I'm a fan of Gareth Edwards's film Monsters (2010), which brilliantly illustrates the majesty of its massive creatures. In that movie's cosmology, humans are incidental victims of the enormous footsteps of the gods, not hunted so much as crushed without a thought.
In the final scene, as the protagonists await rescue, two of the giant aliens lumber up to each other and caress each other. After the protagonists have been fleeing these things all movie long, they can only watch in wonder as this nearly incomprehensible scene towers above them. You sense the humans are so dumbfounded and feel so insignificant that they are closer to giving up at the sight of this absurd romance than they were when running for their lives.
The big problem with Monsters is simple: the characters don't make any decisions. Except for a romantic misstep at the beginning of the film that seeps one of the heroes in guilt, nothing the characters do has any consequences; the entire plot is on rails. So it's with disappointment that I watched Edwards's Godzilla remake, which has exactly the same problem.
The film sets up a Chicken Little character, made much better than the written part by Bryan Cranston, delivers him painstakingly to just the place and time where he can affect events, and then does absolutely nothing with that setup; the only useful clue he provides to the whole Godzilla mess is one of those clunky, obvious cinematic "insights" like Jeff Goldblum's dad mentioning his cold virus in Independence Day. ("Wait a minute, dad... what did you say?")
Every potentially meaningful moment is stripped of its human power and left with Spielbergian pablum. Elizabeth Olsen, deciding to put her only child on an evacuation bus that may or may not save his life and to stay behind to wait for her husband, and possibly to die, doesn't seem more emotional than, say, a typical helicopter mom on the first day of school. Maybe she's in shock, but no parent will believe the kid would hold it together so well. This is no war-weary, jaded adolescent-before-his-time, but rather a gentle, middle-class San Franciscan. His dad might be dead and he might be about to be killed and so is his mom, he knows all this, and his mom is separating with him, possibly forever, without a clear explanation or plan. He would be, in clinical terms, freaking the fuck out.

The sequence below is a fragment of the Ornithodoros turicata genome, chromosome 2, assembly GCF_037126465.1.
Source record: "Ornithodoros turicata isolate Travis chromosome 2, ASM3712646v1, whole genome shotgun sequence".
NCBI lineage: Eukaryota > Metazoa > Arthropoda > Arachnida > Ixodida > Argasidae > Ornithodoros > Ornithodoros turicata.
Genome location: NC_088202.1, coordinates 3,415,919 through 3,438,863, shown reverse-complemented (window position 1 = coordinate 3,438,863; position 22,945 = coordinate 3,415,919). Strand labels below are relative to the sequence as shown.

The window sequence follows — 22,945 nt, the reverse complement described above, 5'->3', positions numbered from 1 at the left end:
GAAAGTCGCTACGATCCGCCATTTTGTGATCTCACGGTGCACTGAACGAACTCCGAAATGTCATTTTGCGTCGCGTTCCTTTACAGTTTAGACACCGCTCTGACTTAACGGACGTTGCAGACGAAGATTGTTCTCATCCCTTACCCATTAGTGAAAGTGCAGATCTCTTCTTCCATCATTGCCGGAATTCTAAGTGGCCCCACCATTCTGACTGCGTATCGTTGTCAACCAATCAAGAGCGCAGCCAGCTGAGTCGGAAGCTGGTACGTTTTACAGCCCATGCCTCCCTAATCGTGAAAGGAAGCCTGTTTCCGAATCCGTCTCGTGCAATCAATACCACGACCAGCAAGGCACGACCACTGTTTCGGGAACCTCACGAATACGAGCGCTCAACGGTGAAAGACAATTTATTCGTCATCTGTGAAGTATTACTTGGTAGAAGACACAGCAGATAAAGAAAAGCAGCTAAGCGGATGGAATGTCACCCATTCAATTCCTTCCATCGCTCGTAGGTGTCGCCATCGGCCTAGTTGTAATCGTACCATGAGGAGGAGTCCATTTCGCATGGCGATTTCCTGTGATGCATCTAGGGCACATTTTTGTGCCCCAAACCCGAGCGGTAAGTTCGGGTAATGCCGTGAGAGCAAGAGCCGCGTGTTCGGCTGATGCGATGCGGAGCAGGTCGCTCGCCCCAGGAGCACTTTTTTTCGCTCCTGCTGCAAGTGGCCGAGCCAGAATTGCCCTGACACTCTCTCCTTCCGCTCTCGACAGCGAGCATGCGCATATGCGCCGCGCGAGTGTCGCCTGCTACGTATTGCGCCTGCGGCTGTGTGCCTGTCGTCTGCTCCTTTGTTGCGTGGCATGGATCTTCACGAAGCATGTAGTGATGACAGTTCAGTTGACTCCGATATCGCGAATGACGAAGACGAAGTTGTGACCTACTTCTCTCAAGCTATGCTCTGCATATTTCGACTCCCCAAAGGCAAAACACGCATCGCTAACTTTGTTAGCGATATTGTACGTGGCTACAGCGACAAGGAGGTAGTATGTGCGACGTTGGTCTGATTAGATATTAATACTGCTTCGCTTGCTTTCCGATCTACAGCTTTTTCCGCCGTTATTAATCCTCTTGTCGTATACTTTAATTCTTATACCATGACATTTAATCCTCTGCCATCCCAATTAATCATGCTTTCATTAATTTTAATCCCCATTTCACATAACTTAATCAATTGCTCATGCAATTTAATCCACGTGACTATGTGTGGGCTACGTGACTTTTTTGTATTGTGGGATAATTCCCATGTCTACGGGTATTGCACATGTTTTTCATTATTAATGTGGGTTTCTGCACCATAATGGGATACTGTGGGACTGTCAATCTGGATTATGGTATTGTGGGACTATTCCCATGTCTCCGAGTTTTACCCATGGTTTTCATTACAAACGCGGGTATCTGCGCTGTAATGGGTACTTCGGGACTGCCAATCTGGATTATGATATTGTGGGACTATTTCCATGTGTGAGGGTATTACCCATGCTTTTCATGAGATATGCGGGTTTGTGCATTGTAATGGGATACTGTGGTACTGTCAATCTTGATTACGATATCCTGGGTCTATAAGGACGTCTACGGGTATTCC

Not only that, but you have a bus full of adults and kids, and a driver, who are terrified of being imminently murdered, but they have no qualms waiting for a dithering mom to say her tepid goodbyes before they find out if they will drive to safety or be slaughtered? I see a hundred times more anger and selfishness than that on rush hour buses all the time.
This is a minor quibble, but it's the sort of observation that the finest movies about war and chaos--and the Holocaust, which I kept thinking about when watching Godzilla--make many times. And the loss of these opportunities is all the more glaring because the film is clearly working hard to stay focused on the human level, to make the human drama the entire drama and to view the kaiju battles only in elliptic snippets, as they intersect with human experience.
The most mystifying omission is any real attention to the destructive power of the atomic bomb that is the focus of the endgame. There is a mention of Hiroshima from an offensively Orientalist Japanese sage played by Ken Watanabe, who should know better than to let himself be reduced to cringy lines like "Man thinks he controls nature... not the other way around. Let them fight." But beyond that, the bomb, which goes awry almost immediately and threatens "millions" (in San Francisco, which is a third the size of Brooklyn), incurs no remorse at all. When the hero, an early dropout from the Channing Tatum school of blank stares, embraces his family at the end, it's clear from his face, not only from the screenplay, that the relief he's feeling doesn't include the realization that a bomb he personally armed very nearly killed thousands.
The only two affecting moments were clear echoes of Monsters: two wicked creatures caressing, just as surprisingly and beautifully as before; and the cry of agony when the mother monster sees that her eggs have been killed. It's too bad, really too bad, that there's no movie around these moments to give them weight and rise to their standard.
Labels: criticism, movies, psychology, writing